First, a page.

Utah’s booming tech companies have a new vehicle to pump money into political causes.
Slopes PAC, a political action committee, launched Tuesday with goals to support candidates and organizations focused on economic growth, developing the workforce and social and economic mobility.
CEO Sunny Washington, who has spent 20 years working in tech businesses in Utah’s Silicon Slopes, said the technology community deserves to have a “seat at the table” in legislative discussions because of the industry’s economic impact and the number of Utahns who work in tech.
“I want to make sure that our community is well-represented,” Washington said. “I hope that the Legislature welcomes the opportunity to work with us and hear our voice.”
PACs raise money to influence elections and must disclose to the Utah Office of Elections within the Lieutenant Governor’s Office who donated to their fund and how they spent their money.
PACs can be formed to support the interests of specific industries such as agriculture or mining, the interests of specific companies or the election of specific candidates. Because the PAC won’t be funding candidates in federal elections, it doesn’t face the contribution limits enforced by the Federal Election Commission.
Technology founders and employees tend to be fiscally conservative and socially progressive, Washington said, but the PAC won’t necessarily follow a partisan bent. It will push to change the status quo in the Legislature, but it will also support politics focused on finding the middle ground, which she called “the Utah way.”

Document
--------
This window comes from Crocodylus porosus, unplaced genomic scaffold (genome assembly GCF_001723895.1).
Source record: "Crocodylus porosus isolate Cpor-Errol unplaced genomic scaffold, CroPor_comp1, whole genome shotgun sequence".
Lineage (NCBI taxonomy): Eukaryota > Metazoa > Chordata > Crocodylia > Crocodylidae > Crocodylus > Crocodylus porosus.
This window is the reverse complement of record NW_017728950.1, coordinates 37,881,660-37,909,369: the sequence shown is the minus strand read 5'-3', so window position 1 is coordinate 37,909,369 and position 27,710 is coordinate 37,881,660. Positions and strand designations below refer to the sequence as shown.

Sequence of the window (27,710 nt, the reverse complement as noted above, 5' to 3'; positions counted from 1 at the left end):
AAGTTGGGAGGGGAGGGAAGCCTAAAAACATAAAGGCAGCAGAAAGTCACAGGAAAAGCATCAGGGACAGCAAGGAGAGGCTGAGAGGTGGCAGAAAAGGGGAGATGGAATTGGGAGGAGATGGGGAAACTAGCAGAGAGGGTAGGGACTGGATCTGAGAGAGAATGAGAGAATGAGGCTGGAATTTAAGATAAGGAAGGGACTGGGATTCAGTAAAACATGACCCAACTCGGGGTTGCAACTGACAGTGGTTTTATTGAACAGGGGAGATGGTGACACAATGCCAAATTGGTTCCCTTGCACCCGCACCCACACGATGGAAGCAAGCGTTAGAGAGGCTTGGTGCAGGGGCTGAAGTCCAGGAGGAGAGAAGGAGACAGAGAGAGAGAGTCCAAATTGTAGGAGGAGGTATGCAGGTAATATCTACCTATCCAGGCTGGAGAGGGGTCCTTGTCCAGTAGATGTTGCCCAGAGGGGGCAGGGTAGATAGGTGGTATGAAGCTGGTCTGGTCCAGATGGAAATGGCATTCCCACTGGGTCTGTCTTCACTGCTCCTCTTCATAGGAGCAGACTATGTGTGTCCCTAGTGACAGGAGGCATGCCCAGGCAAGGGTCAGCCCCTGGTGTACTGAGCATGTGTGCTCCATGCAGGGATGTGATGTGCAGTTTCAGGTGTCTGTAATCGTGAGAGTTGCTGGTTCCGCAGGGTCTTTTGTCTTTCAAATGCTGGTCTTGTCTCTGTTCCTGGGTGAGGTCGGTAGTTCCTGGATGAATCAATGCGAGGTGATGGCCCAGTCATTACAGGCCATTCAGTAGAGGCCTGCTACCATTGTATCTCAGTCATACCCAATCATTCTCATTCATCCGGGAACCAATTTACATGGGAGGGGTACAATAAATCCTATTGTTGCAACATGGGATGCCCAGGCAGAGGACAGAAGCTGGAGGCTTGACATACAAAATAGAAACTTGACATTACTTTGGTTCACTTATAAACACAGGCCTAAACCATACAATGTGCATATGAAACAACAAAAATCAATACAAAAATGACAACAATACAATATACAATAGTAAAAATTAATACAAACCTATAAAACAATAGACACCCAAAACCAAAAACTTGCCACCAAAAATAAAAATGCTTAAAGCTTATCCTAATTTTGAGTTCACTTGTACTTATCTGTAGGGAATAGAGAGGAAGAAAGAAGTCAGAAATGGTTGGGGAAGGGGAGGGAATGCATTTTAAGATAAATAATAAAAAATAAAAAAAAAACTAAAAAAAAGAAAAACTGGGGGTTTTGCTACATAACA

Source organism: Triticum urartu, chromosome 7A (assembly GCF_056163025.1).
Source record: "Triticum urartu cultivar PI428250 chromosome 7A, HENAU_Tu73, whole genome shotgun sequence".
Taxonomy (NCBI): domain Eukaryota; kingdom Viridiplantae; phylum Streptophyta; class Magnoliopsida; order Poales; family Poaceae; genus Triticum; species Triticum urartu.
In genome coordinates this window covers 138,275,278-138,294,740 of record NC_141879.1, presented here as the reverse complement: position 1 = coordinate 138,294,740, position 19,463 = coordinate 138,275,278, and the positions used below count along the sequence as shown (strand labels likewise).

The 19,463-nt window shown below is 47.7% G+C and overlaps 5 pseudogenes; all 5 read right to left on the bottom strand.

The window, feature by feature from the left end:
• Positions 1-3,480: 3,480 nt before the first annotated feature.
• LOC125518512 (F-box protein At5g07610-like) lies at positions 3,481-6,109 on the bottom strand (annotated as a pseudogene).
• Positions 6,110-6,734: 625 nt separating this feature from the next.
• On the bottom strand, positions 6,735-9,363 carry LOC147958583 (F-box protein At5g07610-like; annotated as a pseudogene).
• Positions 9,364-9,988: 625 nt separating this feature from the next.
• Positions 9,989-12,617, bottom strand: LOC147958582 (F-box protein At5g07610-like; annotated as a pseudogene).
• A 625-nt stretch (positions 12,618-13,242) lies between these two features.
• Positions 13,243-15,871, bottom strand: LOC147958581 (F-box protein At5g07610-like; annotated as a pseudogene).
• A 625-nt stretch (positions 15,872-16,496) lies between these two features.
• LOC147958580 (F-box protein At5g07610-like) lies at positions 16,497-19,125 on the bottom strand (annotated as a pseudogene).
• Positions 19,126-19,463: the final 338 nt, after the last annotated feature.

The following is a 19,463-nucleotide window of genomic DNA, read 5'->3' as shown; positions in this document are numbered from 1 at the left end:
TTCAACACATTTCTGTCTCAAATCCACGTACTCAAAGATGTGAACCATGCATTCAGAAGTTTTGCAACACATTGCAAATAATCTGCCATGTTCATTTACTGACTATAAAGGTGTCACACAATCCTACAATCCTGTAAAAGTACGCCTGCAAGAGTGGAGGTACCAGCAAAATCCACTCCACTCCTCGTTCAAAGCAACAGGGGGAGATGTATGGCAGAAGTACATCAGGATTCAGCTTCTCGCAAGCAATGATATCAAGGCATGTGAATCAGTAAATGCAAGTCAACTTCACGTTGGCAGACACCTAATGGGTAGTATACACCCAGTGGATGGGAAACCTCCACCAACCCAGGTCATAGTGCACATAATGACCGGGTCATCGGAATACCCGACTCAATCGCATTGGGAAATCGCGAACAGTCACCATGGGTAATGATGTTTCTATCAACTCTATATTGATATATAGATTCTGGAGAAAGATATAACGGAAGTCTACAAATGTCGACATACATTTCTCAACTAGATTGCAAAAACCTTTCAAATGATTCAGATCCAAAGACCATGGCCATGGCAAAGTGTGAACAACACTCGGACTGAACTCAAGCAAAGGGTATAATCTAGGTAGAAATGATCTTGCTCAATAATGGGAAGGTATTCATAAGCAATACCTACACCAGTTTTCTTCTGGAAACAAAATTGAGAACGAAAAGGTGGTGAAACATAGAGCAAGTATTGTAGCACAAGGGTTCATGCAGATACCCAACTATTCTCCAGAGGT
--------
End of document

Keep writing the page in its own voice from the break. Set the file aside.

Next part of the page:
The PAC will take input from people in the tech community, and decisions will be up to a governing board.
“We don’t want to work in a vacuum,” Washington said. “It’s important for us to hear those voices from all different angles, from rural Utah to urban Utah because tech is everywhere.”
The group hopes to receive 60 donations from individuals and corporations within its first 60 days.
Washington, who is also the public policy chair of the nonprofit Silicon Slopes Commons, said lobbying groups for Utah’s tech industry have been brushed aside by legislators in the past, but the financial component of the PAC will give the industry more influence.
“There were a few instances where we spoke up and there was pushback,” Washington said. “I heard, kind of more behind the scenes, a legislator saying, ‘Tech companies should stay in their lane’ or ‘Don’t be involved in issues that concern tech.’”
The influence of money on politics has long been controversial, which Washington noted. She said the laissez-faire system of campaign finance in Utah “perplexes” her, but that she wants to use the power that’s available to make positive change.
“I want to spend the energy making a difference and not trying to change a system that’s already in place,” Washington said. “We’ll play by the rules that are established already rather than try to fight them right now.”